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From the Vaults

STEVIE AT THE FOX, BILLY IN THE AFTERGLOW, GLADYS ON ‘SHOW’

From Motown Unreleased, everyone takes their own pleasures.

      As of today, there are two new such volumes of magic (and, arguably, some mediocrity) on digital music platforms, drawn from the year 1968. This is a look at the first.

      Of course, there are Hitsville addicts who would prefer this entire series in physical form, including yours truly. Motown Unreleased 1966 – the only set to date also available on compact disc – was all the better for easy access to the data behind each piece of music: songwriters, producers, recording dates. Not to mention some fabulous photos in the booklet (keep jumping, Brenda Holloway) and an explanatory essay. That compilation, as with the latest edition, was produced by Harry Weinger and Keith Hughes.

      Still, regardless of format, it’s what’s in the grooves that counts. Today’s Motown Unreleased 1968: Part 1 offers an abundance, from the stars (Stevie, Gladys Knight & the Pips, the Four Tops) to the obscure (T & T, the Utopians), from the seldom-acknowledged (Paul Petersen, the Messengers) to the revered (Blinky). What’s notable, too, is the work of certain songwriters and producers, including Deke Richards, Richard Morris, Ron Miller and Al Cleveland. In addition, some of the 50 tracks serve as a reminder of Motown’s continuing efforts in ’68 to broaden its musical base with Billy Eckstine, Barbara McNair and Jonah Jones.

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      Let’s start with the most curious, which is also the oldest: “Cannibal” by ventriloquist Willie Tyler (no billing here for his dummy Lester). The song – if you can call it that – was first recorded in 1961 by Berry Gordy’s brother Robert, better known as Bob Kayli. This banal novelty is very much of its time, just like Kayli’s “Everyone Was There” from 1958. There’s no obvious reason why Gordy thought it was worth overdubbing Tyler’s voice onto the track in August 1968 other than – perhaps – because the voice-thrower was continuing to work prodigiously for Motown.

      “I signed an eight-year contract,” Tyler reminisced this past July. “But because they had a management firm and recording and everything else, they were antitrust. So they had to drop management.” Before that, the ventriloquist had MC’ed the Motortown Revue, provided comic relief in between its acts, and even scored his own album release, Hello Dummy. By the time he overdubbed “Cannibal” in ’68, the Detroit-born ventriloquist was playing New York’s Copacabana, opening for the Temptations. At the end of the following year, he was warming up audiences for Diana Ross & the Supremes’ farewell shows at the Frontier Hotel, Las Vegas.

      T & T is another curiousity. This is Terry & Terri, a male/female combo said to have been orchestrated by Smokey Robinson after he recruited songwriter Terry Johnson to Motown. Johnson sang in doowop groups during the 1950s, later approaching Robinson with material he had written. The five tracks on Motown Unreleased 1968: Part 1 are rather ordinary, although the result is better when each “T” sings solo, as on “Terrie.” Smokey produced the tracks early in 1968 with Al Cleveland, who had arrived at Motown the previous year.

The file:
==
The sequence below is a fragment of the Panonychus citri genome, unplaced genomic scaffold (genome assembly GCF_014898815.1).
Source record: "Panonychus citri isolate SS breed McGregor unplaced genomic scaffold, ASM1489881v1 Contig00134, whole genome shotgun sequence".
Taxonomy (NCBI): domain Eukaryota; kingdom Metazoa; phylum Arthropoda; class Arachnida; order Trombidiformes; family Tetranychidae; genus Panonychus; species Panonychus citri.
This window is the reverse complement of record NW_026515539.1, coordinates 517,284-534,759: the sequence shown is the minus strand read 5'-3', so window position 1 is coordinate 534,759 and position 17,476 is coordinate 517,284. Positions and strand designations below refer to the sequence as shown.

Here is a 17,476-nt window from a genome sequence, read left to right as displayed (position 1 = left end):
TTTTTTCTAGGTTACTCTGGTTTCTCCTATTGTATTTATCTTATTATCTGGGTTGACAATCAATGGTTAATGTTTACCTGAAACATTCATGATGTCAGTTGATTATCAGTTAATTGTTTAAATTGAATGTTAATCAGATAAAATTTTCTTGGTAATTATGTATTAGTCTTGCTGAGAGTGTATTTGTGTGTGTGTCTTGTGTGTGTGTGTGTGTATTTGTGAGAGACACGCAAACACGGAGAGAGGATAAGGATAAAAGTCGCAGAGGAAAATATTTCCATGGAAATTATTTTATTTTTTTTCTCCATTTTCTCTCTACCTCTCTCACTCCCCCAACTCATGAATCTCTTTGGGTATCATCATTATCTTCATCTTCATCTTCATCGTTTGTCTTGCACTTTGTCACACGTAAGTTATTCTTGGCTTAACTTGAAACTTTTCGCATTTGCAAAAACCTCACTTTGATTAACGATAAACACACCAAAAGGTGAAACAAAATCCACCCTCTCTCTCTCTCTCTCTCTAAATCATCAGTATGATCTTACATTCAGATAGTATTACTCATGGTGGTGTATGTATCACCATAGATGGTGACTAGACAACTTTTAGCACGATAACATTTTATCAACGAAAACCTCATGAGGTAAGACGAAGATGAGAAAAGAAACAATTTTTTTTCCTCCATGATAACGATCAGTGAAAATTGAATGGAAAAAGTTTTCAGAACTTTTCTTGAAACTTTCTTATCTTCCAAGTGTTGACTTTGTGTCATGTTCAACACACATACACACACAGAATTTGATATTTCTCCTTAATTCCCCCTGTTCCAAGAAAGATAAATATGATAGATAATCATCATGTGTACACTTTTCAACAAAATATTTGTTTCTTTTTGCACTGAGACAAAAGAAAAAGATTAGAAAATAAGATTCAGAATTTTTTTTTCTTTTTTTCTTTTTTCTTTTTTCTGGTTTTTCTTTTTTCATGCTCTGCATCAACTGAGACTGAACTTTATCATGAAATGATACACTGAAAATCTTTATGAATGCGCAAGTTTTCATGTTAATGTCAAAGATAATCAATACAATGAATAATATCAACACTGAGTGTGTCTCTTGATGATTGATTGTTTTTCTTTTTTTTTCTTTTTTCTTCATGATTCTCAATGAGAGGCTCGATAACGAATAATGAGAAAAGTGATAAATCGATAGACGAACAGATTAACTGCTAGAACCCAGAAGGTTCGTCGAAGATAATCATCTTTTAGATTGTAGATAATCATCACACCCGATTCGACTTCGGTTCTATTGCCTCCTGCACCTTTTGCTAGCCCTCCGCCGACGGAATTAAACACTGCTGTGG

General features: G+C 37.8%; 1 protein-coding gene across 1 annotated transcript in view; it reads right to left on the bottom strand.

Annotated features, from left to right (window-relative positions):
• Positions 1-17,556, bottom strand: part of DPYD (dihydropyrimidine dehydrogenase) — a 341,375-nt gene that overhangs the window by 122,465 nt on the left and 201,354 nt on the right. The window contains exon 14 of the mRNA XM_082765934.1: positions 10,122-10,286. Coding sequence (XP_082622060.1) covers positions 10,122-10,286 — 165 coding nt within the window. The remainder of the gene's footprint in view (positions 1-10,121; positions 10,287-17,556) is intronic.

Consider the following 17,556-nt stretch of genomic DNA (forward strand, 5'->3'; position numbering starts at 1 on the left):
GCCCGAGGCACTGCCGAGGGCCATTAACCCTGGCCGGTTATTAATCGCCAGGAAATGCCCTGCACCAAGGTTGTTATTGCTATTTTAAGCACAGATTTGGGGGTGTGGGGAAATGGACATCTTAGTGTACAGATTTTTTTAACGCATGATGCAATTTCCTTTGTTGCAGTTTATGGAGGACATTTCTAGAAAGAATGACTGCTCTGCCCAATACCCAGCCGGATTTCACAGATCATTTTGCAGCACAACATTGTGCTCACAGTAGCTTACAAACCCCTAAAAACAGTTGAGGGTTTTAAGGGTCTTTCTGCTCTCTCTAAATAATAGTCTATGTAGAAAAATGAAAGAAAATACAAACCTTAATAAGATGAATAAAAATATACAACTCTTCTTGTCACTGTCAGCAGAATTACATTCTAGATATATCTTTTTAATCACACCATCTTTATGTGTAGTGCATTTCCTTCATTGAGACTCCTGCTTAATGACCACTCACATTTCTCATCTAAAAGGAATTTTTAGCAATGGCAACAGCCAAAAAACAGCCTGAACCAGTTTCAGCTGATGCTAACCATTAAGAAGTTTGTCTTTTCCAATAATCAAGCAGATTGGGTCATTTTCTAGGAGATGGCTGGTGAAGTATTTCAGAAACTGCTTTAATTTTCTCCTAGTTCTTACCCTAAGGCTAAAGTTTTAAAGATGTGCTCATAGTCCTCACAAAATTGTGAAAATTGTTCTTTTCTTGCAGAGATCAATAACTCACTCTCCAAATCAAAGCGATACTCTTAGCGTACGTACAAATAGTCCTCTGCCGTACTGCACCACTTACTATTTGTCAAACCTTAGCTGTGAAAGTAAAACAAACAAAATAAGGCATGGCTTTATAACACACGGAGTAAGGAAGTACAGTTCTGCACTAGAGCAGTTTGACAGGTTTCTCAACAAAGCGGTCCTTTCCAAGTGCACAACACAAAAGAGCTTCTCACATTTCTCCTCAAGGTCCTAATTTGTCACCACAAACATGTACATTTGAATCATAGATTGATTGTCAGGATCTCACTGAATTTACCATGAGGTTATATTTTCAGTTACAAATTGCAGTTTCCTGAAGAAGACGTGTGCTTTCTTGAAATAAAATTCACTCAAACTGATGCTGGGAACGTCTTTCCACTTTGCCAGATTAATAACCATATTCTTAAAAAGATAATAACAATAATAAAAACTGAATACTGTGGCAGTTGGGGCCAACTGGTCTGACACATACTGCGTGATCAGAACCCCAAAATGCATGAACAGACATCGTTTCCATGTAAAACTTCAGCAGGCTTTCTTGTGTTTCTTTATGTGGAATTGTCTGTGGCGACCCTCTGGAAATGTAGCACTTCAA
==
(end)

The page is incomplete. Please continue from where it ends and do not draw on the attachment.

Cleveland’s credentials are impeccable, of course, including co-writing “Baby, Baby Don’t Cry” and “I Second That Emotion.” The story behind the latter song appears in the 2014 biography of Cleveland by his son Daryl, Fame Without Fortune; so does Al’s association with another ex-doowop singer, Arthur Crier. These two met in New York, where Crier used Cleveland for background vocals on Bobby Vinton’s “Roses Are Red,” according to the book.

      New York was also where Crier and Cleveland cut two of the more interesting tracks on part one of MU 1968: the Utopians’ “Steady Finger Popping” and “I Second That Emotion.” These are soulful performances by this unknown female group, particularly on “I Second That Emotion,” which they make sound like an entirely different song to the Miracles’ hit. As for “Steady Finger Popping,” it has vocal overtones of Aretha’s “Respect,” and bass-line undertones of James Jamerson. That’s a one-two punch, for sure.

      And that’s surely Jamerson blazing away below “Show Me The Way” by Gladys & the Pips. This is another Motown Unreleased 1968 highlight, which compares favourably to the group’s “I Heard It Through The Grapevine,” with their leader in particularly fine voice. The song has history, having been previously recorded by its co-writer, J.J. Barnes, and by Martha Reeves & the Vandellas.

The sweet joy of Blinky

The sweet joy of Blinky

      Reeves & Co. are represented here by “Don’t Let Me Lose This Dream,” although the hard-voiced interpretation lacks the melancholy of Aretha’s original. Far more intriguing – available on the second set of MU 1968 – is another version by Martha of “I Can’t Dance To That Music You’re Playing.” That was co-written and produced by the late Dennis Lussier, better known as Deke Richards, who recounted the saga of its making on the Motown Forum in 2015.